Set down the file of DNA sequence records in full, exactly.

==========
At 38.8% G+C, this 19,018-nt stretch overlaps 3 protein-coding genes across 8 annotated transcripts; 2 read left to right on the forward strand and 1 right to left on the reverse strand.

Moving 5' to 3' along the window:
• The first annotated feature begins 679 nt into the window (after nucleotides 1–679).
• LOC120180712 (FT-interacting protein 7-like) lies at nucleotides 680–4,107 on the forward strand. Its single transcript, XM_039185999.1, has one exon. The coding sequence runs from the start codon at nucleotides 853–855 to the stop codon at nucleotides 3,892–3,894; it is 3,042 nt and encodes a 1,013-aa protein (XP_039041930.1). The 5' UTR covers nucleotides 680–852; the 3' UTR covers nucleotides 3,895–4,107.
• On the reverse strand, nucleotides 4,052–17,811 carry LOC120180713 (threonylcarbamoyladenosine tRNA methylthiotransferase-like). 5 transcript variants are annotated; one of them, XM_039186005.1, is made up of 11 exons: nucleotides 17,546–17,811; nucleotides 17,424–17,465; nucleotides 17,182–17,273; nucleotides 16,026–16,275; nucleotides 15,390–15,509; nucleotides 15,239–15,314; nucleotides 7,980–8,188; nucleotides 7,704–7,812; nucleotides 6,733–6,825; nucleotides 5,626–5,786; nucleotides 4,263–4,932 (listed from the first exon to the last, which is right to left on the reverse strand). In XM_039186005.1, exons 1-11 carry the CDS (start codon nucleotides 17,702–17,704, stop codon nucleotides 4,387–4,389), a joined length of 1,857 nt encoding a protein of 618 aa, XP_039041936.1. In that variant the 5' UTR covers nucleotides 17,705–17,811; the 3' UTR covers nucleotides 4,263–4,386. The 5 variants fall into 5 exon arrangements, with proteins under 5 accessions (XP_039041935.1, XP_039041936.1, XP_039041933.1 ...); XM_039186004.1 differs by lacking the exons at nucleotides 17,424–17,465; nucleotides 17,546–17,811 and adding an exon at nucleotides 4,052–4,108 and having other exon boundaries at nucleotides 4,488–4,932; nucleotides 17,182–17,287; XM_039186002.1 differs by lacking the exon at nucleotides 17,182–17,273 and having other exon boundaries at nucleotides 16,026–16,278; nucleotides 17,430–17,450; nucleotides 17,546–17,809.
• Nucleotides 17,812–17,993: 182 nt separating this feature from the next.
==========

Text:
At 38.8% G+C, this 19,018-nt stretch overlaps 3 protein-coding genes across 8 annotated transcripts; 2 read left to right on the forward strand and 1 right to left on the reverse strand.

Moving 5' to 3' along the window:
• The first annotated feature begins 679 nt into the window (after nucleotides 1–679).
• LOC120180712 (FT-interacting protein 7-like) lies at nucleotides 680–4,107 on the forward strand. Its single transcript, XM_039185999.1, has one exon. The coding sequence runs from the start codon at nucleotides 853–855 to the stop codon at nucleotides 3,892–3,894; it is 3,042 nt and encodes a 1,013-aa protein (XP_039041930.1). The 5' UTR covers nucleotides 680–852; the 3' UTR covers nucleotides 3,895–4,107.
• On the reverse strand, nucleotides 4,052–17,811 carry LOC120180713 (threonylcarbamoyladenosine tRNA methylthiotransferase-like). 5 transcript variants are annotated; one of them, XM_039186005.1, is made up of 11 exons: nucleotides 17,546–17,811; nucleotides 17,424–17,465; nucleotides 17,182–17,273; nucleotides 16,026–16,275; nucleotides 15,390–15,509; nucleotides 15,239–15,314; nucleotides 7,980–8,188; nucleotides 7,704–7,812; nucleotides 6,733–6,825; nucleotides 5,626–5,786; nucleotides 4,263–4,932 (listed from the first exon to the last, which is right to left on the reverse strand). In XM_039186005.1, exons 1-11 carry the CDS (start codon nucleotides 17,702–17,704, stop codon nucleotides 4,387–4,389), a joined length of 1,857 nt encoding a protein of 618 aa, XP_039041936.1. In that variant the 5' UTR covers nucleotides 17,705–17,811; the 3' UTR covers nucleotides 4,263–4,386. The 5 variants fall into 5 exon arrangements, with proteins under 5 accessions (XP_039041935.1, XP_039041936.1, XP_039041933.1 ...); XM_039186004.1 differs by lacking the exons at nucleotides 17,424–17,465; nucleotides 17,546–17,811 and adding an exon at nucleotides 4,052–4,108 and having other exon boundaries at nucleotides 4,488–4,932; nucleotides 17,182–17,287; XM_039186002.1 differs by lacking the exon at nucleotides 17,182–17,273 and having other exon boundaries at nucleotides 16,026–16,278; nucleotides 17,430–17,450; nucleotides 17,546–17,809.
• Nucleotides 17,812–17,993: 182 nt separating this feature from the next.